Early Sunday that the rocket, called the Long March 5B, had re-entered the atmosphere at 10:24 a.m. Beijing time, landing at a location with coordinates of longitude 72.47 degrees east and latitude 2.65 degrees north. That would put the impact location in the Indian Ocean, west of the Maldives archipelago.
The rocket was launched on April 29 at the Wenchang Space Launch Center in south China’s Hainan province. It measured 98 feet long and 16.5 feet wide, and it weighed 21 metric tons.
The Long March-5B Y2 rocket was carrying the Tianhe, or Heavenly Harmony, module, which is the first of three key components for the construction of China’s space station, which will be completed by the end of next year.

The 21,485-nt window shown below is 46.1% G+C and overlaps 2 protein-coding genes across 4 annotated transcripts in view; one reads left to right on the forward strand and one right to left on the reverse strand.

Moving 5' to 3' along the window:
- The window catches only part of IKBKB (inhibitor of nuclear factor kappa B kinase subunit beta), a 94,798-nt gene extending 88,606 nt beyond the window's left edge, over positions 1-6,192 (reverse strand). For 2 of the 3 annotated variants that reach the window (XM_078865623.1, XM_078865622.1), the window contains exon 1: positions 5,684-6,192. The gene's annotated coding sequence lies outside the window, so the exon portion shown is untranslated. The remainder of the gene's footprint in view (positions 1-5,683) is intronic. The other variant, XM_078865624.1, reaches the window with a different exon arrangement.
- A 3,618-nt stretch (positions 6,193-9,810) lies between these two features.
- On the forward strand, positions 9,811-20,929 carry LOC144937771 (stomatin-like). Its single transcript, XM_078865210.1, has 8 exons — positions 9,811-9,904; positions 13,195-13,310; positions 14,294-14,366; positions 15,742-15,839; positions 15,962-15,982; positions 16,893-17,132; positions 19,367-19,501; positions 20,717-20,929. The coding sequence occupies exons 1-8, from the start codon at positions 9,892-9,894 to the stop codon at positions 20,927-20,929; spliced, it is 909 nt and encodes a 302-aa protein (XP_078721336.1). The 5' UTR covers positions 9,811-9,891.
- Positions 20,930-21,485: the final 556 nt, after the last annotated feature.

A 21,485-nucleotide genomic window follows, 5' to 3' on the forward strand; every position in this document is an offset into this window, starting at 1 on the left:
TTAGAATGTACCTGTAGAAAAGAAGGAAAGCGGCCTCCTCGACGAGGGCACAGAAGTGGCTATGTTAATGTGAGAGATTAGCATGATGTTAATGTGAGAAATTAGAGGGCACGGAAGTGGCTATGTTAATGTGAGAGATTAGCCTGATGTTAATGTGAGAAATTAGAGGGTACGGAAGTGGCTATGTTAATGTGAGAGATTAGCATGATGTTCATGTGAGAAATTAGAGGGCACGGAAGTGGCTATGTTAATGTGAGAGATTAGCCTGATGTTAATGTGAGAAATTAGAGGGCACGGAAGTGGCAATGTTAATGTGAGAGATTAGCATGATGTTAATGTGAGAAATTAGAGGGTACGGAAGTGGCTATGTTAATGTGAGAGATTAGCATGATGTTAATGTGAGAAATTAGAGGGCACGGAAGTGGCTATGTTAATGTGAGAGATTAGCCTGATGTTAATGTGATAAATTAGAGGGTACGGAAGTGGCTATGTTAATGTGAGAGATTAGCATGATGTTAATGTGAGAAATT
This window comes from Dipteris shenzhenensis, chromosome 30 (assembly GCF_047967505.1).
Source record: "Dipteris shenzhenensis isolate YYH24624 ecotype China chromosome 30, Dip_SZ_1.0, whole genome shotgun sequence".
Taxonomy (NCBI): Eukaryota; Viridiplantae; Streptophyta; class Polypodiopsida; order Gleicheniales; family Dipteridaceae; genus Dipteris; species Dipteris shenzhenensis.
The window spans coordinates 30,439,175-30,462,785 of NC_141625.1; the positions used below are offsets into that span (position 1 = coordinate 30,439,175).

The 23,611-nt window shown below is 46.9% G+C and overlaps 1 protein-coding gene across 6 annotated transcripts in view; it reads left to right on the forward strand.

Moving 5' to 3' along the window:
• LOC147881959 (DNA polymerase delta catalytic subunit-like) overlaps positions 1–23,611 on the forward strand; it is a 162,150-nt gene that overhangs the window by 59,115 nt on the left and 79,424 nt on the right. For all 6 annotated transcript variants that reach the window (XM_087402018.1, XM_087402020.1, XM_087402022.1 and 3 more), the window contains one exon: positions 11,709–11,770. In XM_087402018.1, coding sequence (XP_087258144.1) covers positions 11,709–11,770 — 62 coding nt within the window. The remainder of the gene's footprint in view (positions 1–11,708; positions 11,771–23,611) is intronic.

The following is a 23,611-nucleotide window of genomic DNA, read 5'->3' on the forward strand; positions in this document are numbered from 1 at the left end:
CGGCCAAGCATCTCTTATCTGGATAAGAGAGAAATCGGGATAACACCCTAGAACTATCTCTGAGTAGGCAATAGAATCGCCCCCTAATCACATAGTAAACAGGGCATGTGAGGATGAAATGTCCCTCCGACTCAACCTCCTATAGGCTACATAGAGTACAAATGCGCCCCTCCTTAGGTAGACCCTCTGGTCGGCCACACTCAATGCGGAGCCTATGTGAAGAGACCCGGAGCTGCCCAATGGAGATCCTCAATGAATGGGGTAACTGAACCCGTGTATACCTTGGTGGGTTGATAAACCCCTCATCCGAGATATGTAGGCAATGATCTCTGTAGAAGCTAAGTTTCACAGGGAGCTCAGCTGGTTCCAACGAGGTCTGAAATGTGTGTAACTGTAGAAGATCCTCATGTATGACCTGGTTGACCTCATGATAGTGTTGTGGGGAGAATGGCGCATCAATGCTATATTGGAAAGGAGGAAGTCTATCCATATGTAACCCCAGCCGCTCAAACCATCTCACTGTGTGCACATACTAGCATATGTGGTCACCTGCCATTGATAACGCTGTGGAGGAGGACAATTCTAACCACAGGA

Tianhe will act “the management and control hub of the space station” which is called Tiangong, or Heavenly Palace, Chinese authorities said after the April 29 launch of the rocket from the Wenchang Spacecraft Launch Site on the island province of Hainan.
Its mission was to carry into orbit a module containing living quarters for a future Chinese space station. But after completing that task, the body of the rocket circled Earth in an uncontrolled manner before reentering the lower atmosphere.
Chinese Foreign Ministry Spokesperson Wang Wenbin said at a press conference Friday that it was “common practice” across the world for the upper stages of rockets to burn up while reentering the atmosphere.